A recent Loras College Poll found that Republican presidential nominee Hillary Clinton leads Republican presidential nominee Donald Trump by 13 points in Illinois.
Loras College surveyed 600 likely Illinois voters in live-caller phone interviews between Sept. 13-16. The poll includes a +/-4 margin of error and results were calculated at a 95 percent confidence interval.
According to the poll, 43 percent of respondents backed Clinton, while 30 percent supported Trump. Libertarian Party candidate Gary Johnson received 8 percent of the vote and Green Party candidate Jill Stein garnered 3 percent. 14 percent of those polled were unsure who they would vote for in November.
“While the last couple of weeks have been rocky ones for Hillary Clinton, and she has seen her lead evaporate in several swing states, right now Illinois remains firmly in her column,” Christopher Budzisz, Ph.D., associate professor of politics and director of the Loras College Poll, said in a statement. “Unlike some of its neighboring states, Illinois has been dependably voting for the Demarcating nominee for president since 1992.”
“While Democrats have been successful at the top of the ticket in presidential elections, Republicans have seen success statewide in Gubernatorial and U.S. Senate elections, as evidenced by Republican Gov. Bruce Rauner and Senator Kirk,” Budzisz added.
Additionally, Clinton received a net favorability rating of -8, while Trump received a -40. The net favorability rating was found by subtracting the candidate’s percentage unfavorable opinion from their percentage favorable opinion. Only 24 percent of voters surveyed had an unfavorable opinion of both Clinton and Trump.
According to the poll, 46 percent of Trump supporters said they intend to vote for the billionaire out of opposition to Clinton, while 44 percent said they were voting in support of Trump. 54 percent of Clinton voters indicated they were voting for Clinton, not against Trump.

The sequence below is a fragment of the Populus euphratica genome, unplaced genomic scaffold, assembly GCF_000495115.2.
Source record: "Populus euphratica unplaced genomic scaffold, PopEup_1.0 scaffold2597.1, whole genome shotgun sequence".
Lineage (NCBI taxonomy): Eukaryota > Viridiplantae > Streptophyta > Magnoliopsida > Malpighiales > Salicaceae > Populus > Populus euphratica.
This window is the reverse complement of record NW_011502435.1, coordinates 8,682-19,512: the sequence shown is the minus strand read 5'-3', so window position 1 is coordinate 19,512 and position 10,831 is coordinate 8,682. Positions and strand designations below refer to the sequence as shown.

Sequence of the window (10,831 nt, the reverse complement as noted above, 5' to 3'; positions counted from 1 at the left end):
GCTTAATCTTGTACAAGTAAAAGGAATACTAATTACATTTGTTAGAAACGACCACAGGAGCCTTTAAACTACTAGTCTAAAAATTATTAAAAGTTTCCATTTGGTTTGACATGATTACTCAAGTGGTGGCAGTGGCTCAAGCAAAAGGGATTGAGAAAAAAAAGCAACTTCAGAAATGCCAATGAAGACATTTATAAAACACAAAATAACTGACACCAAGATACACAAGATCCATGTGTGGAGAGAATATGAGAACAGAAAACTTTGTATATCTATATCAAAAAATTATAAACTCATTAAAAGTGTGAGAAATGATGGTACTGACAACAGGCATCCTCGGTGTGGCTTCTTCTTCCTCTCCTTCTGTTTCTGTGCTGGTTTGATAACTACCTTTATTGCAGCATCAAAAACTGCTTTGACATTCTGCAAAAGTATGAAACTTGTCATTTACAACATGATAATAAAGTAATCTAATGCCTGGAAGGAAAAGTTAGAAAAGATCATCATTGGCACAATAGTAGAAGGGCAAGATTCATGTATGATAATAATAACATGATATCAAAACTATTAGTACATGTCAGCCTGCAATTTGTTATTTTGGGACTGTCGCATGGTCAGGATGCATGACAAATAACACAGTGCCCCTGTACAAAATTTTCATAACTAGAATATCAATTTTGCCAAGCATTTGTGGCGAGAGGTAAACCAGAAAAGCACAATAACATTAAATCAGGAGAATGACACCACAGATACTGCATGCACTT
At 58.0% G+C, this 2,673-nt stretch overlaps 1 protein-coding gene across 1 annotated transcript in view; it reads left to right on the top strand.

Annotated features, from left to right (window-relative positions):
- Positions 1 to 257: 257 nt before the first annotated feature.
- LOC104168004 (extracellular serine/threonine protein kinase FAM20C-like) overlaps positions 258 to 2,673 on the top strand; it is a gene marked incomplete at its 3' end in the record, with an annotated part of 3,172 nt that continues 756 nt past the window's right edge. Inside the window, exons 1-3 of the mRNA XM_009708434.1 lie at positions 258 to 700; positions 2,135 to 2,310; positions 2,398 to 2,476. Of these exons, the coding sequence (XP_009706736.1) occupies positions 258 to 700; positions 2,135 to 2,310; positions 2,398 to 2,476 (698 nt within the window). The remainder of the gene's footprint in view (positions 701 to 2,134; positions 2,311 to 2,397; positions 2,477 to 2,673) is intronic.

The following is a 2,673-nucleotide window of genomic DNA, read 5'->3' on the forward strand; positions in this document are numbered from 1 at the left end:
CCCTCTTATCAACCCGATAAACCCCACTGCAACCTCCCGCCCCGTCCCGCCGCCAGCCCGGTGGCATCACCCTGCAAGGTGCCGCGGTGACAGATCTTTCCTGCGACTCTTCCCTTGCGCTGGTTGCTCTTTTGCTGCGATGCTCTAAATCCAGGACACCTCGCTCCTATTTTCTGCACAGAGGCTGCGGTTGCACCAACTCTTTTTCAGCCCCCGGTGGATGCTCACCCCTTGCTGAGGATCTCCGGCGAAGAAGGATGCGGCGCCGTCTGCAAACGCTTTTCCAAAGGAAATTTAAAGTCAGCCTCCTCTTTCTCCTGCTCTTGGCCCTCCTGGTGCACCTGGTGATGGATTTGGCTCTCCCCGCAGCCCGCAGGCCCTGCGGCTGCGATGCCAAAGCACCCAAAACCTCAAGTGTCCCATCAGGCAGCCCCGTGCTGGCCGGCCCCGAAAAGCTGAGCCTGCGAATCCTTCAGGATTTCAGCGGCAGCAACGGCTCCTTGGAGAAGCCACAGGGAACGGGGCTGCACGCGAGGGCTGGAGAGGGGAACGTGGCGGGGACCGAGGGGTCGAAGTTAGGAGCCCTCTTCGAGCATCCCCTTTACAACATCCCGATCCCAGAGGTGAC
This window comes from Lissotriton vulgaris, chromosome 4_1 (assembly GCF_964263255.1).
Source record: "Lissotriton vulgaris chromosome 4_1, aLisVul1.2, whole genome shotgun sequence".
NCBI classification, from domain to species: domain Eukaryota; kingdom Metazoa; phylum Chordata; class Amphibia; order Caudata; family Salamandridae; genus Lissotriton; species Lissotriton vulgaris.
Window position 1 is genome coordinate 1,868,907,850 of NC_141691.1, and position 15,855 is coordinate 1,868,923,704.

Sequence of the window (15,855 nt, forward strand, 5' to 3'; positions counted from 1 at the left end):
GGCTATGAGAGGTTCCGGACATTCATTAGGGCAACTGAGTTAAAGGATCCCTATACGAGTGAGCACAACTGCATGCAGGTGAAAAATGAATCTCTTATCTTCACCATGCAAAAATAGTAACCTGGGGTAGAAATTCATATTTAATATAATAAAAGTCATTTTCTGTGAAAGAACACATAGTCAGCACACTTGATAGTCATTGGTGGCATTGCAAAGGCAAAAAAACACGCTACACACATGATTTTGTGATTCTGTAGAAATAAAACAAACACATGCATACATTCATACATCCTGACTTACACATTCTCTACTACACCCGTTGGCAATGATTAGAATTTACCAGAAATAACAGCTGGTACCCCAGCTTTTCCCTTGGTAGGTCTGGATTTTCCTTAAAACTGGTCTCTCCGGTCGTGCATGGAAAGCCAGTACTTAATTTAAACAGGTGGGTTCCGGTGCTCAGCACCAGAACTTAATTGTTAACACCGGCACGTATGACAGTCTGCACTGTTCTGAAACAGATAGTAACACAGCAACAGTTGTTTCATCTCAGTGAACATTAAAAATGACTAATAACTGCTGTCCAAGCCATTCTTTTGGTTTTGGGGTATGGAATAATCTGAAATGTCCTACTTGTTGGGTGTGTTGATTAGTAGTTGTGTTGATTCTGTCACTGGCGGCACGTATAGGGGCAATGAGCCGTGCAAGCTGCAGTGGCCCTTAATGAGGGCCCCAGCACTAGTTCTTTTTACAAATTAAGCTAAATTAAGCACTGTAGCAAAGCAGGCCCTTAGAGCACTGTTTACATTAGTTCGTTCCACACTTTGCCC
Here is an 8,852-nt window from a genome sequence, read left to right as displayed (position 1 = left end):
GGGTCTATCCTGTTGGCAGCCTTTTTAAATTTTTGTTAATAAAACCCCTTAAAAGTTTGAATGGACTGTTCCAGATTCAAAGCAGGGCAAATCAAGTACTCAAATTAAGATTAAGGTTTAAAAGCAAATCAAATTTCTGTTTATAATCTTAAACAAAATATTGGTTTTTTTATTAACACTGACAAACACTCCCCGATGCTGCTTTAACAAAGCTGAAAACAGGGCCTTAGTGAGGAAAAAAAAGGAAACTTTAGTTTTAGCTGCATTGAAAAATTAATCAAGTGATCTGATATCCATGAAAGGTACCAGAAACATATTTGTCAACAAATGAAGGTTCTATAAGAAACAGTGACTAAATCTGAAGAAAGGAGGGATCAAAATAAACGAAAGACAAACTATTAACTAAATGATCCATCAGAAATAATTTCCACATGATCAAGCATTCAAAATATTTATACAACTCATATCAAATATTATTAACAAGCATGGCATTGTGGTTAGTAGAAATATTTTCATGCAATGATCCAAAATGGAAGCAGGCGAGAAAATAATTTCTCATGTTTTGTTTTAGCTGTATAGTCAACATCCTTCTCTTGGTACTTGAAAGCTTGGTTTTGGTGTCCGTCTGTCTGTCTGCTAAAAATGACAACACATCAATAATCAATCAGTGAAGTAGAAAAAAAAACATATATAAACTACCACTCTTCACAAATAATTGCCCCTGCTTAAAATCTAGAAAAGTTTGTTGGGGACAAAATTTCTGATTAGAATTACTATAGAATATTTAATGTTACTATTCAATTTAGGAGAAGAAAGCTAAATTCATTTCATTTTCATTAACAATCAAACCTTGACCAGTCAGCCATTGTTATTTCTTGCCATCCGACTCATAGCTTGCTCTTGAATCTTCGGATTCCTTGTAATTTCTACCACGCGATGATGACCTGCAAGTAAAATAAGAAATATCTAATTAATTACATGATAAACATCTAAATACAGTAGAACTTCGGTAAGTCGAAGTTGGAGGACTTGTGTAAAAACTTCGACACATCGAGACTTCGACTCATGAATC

“Many voters are thinking of this election in almost defensive terms — of which outcome they most want to avoid,” Budzisz said. “Fear and anxiety can be great motivators in electoral politics, and given the unfavorable ratings of both candidates this year, voting against someone may be an easier sell to voters than voting for someone. It remains to be seen if such appeals to fear and anxiety will impact voter turnout.”
The poll also found that 53 percent of likely voters think Clinton will be elected in November, while 26 percent think Trump will win.
In addition, 35 percent of voters said the country is on the right track, while 51 percent said it’s headed in the wrong direction. More specifically, 52 percent of Democrats said they believe the country is on the right track, comparted to 11 percent of Republicans. 79 percent of GOP voters said they believe the country in headed in the wrong direction, compared to 33 percent of Democrats.
The survey also found that most Illinoisans are dissatisfied with the presidential choices. 22 percent of respondents said they were very dissatisfied, while 37 percent said they were somewhat dissatisfied. Compare that to the 13 percent who said they were very satisfied and the 23 percent who said they were somewhat satisfied. 5 percent had no opinion.